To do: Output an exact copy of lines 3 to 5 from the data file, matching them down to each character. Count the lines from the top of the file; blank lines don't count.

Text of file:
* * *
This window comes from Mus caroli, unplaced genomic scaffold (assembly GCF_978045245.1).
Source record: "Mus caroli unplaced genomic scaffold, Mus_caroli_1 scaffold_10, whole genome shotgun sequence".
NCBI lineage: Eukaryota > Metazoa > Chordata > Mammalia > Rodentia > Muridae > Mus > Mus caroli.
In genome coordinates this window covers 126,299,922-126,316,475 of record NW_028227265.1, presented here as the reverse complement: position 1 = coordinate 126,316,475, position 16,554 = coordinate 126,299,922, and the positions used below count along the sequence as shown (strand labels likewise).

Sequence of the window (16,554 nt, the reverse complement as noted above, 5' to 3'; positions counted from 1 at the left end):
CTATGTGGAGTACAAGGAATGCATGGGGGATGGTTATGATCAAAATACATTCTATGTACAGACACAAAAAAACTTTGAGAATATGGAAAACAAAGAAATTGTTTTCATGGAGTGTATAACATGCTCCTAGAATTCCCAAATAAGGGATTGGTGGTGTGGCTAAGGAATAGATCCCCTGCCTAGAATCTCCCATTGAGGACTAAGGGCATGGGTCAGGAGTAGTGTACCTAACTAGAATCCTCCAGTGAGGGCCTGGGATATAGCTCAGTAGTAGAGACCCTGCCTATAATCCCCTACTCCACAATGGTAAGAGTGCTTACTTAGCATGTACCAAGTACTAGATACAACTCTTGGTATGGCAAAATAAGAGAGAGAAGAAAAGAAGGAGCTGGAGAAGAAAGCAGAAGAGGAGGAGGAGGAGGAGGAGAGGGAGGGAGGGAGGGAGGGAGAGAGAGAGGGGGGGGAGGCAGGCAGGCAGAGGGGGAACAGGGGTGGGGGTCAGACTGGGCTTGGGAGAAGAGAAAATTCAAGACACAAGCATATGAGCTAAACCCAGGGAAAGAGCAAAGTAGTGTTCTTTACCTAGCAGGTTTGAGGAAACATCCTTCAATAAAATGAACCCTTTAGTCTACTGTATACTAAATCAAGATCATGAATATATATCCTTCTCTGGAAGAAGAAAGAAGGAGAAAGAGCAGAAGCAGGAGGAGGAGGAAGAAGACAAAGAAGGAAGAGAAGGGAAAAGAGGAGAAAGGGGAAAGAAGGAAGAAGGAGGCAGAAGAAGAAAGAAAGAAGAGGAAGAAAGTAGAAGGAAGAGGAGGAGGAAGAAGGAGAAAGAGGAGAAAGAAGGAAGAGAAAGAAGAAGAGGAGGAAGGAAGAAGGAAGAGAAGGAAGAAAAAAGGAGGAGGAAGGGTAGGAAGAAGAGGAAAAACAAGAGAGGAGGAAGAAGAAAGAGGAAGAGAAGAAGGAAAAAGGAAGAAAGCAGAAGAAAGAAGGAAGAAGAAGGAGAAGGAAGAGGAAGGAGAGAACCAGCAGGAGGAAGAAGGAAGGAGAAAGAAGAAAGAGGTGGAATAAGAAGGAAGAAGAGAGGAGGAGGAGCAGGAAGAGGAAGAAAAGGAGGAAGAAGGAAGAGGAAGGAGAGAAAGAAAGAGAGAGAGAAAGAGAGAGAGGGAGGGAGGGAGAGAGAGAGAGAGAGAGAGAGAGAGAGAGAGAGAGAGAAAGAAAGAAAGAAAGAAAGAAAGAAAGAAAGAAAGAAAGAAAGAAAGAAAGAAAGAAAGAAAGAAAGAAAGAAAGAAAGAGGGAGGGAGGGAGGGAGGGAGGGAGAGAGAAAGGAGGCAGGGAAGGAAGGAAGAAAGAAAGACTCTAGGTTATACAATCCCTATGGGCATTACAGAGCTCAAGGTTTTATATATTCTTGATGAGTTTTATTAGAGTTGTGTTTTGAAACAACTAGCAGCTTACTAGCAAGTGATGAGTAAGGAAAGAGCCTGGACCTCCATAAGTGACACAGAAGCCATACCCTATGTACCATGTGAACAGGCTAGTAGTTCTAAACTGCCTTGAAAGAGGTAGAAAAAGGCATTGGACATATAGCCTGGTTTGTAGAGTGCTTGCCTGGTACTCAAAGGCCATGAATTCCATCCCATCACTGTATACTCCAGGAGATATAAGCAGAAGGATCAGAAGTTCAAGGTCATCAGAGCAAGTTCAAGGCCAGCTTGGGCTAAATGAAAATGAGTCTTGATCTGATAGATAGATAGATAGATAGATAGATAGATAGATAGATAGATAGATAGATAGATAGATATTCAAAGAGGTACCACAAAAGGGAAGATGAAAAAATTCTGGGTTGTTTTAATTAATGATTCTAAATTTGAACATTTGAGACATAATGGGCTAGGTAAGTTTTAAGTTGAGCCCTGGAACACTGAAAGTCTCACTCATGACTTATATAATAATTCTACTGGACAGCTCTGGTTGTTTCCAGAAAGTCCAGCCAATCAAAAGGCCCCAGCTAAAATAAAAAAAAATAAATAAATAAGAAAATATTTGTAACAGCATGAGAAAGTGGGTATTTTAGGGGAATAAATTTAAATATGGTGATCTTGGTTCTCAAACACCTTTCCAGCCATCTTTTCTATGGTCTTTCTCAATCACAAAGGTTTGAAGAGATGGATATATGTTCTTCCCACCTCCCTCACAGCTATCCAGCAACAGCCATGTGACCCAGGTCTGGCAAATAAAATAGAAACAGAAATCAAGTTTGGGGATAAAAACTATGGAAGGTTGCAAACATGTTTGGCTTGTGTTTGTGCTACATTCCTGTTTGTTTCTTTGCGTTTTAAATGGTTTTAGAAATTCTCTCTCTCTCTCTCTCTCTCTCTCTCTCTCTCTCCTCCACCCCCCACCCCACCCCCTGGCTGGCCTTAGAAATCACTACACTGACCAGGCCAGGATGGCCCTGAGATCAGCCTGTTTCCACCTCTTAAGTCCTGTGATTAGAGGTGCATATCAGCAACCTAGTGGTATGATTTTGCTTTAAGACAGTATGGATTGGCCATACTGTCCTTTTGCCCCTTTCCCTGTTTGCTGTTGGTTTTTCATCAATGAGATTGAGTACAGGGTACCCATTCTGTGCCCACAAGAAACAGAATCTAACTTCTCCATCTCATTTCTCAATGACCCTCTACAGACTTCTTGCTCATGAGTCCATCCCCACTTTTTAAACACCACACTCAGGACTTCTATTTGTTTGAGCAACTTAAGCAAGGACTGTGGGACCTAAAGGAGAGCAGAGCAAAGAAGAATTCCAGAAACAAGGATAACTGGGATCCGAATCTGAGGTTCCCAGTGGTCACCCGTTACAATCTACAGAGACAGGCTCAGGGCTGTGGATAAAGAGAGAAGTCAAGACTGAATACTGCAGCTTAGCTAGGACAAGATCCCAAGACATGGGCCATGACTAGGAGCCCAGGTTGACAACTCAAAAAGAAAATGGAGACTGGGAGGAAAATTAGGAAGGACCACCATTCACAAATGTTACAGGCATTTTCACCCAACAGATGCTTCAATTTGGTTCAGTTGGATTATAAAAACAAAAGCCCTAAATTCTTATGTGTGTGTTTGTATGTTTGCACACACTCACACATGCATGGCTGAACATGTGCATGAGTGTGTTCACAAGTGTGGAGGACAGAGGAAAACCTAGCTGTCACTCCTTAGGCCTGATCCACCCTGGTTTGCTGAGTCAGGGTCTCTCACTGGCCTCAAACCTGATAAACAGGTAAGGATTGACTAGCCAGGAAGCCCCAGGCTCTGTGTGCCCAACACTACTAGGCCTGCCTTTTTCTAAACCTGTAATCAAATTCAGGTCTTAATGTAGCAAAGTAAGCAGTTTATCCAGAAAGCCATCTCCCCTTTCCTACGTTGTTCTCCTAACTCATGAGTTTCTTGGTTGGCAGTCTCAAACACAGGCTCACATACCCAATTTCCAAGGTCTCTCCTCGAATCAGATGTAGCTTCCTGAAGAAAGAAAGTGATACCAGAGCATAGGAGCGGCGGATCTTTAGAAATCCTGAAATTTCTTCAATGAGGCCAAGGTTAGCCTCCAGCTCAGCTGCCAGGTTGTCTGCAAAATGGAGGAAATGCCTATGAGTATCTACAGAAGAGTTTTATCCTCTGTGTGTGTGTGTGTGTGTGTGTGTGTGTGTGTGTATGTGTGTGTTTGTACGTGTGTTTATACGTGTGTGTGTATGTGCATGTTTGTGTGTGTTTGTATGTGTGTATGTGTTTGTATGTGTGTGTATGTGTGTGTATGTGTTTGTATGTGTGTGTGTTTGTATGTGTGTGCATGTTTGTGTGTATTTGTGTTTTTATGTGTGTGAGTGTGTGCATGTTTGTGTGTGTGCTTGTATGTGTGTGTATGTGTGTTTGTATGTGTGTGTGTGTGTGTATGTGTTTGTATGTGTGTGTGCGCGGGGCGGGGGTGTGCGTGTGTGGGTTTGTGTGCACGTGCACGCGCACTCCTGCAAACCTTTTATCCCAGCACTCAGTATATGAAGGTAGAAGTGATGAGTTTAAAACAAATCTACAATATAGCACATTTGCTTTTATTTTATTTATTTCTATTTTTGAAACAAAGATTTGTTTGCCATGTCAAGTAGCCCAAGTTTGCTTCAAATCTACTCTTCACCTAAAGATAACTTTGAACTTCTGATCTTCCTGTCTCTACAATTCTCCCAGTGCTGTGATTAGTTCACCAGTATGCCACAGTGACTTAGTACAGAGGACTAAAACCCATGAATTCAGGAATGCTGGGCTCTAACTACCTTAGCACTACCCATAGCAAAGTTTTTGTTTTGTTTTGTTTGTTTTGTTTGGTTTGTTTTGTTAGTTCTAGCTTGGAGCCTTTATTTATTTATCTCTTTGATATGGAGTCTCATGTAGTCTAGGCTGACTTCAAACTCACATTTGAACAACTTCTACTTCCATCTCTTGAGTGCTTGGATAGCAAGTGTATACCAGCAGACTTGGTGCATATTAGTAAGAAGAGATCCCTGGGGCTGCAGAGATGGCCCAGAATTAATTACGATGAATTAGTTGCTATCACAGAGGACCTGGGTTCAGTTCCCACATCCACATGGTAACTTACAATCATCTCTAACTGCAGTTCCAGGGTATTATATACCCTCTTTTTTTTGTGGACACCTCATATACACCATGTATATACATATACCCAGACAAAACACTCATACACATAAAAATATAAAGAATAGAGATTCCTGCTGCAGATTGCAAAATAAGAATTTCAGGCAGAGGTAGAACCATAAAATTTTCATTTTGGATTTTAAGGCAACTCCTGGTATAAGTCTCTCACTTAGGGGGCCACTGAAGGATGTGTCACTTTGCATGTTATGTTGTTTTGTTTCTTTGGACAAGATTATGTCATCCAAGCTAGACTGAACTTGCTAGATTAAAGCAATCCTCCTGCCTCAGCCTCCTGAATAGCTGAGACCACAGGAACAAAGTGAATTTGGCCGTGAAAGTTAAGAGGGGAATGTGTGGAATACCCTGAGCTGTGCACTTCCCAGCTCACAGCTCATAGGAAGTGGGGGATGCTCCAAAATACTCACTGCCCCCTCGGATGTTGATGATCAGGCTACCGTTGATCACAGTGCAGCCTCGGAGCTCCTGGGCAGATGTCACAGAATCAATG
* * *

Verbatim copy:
NCBI lineage: Eukaryota > Metazoa > Chordata > Mammalia > Rodentia > Muridae > Mus > Mus caroli.
In genome coordinates this window covers 126,299,922-126,316,475 of record NW_028227265.1, presented here as the reverse complement: position 1 = coordinate 126,316,475, position 16,554 = coordinate 126,299,922, and the positions used below count along the sequence as shown (strand labels likewise).

Sequence of the window (16,554 nt, the reverse complement as noted above, 5' to 3'; positions counted from 1 at the left end):